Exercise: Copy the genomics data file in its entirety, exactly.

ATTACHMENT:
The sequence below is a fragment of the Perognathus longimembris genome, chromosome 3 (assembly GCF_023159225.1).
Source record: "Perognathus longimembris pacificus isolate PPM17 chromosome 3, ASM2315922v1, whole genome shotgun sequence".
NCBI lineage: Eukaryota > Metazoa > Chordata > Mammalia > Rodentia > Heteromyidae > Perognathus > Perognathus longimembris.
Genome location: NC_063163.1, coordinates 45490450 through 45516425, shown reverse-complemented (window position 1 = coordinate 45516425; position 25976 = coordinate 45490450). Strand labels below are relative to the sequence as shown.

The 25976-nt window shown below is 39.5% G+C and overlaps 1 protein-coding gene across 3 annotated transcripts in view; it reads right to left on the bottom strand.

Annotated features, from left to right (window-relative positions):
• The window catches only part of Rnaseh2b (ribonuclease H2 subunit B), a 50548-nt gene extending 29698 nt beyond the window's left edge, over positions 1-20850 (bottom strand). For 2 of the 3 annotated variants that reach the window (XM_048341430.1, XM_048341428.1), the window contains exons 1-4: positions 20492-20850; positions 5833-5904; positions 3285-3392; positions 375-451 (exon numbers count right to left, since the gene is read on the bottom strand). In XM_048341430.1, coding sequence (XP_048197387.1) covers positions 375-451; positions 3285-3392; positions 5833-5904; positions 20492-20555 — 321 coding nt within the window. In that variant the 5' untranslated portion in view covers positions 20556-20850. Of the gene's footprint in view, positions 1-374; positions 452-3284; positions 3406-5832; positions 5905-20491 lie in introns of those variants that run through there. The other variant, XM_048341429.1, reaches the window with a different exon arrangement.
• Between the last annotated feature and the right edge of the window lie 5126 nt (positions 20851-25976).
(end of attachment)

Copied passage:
The sequence below is a fragment of the Perognathus longimembris genome, chromosome 3 (assembly GCF_023159225.1).
Source record: "Perognathus longimembris pacificus isolate PPM17 chromosome 3, ASM2315922v1, whole genome shotgun sequence".
NCBI lineage: Eukaryota > Metazoa > Chordata > Mammalia > Rodentia > Heteromyidae > Perognathus > Perognathus longimembris.
Genome location: NC_063163.1, coordinates 45490450 through 45516425, shown reverse-complemented (window position 1 = coordinate 45516425; position 25976 = coordinate 45490450). Strand labels below are relative to the sequence as shown.

The 25976-nt window shown below is 39.5% G+C and overlaps 1 protein-coding gene across 3 annotated transcripts in view; it reads right to left on the bottom strand.

Annotated features, from left to right (window-relative positions):
• The window catches only part of Rnaseh2b (ribonuclease H2 subunit B), a 50548-nt gene extending 29698 nt beyond the window's left edge, over positions 1-20850 (bottom strand). For 2 of the 3 annotated variants that reach the window (XM_048341430.1, XM_048341428.1), the window contains exons 1-4: positions 20492-20850; positions 5833-5904; positions 3285-3392; positions 375-451 (exon numbers count right to left, since the gene is read on the bottom strand). In XM_048341430.1, coding sequence (XP_048197387.1) covers positions 375-451; positions 3285-3392; positions 5833-5904; positions 20492-20555 — 321 coding nt within the window. In that variant the 5' untranslated portion in view covers positions 20556-20850. Of the gene's footprint in view, positions 1-374; positions 452-3284; positions 3406-5832; positions 5905-20491 lie in introns of those variants that run through there. The other variant, XM_048341429.1, reaches the window with a different exon arrangement.
• Between the last annotated feature and the right edge of the window lie 5126 nt (positions 20851-25976).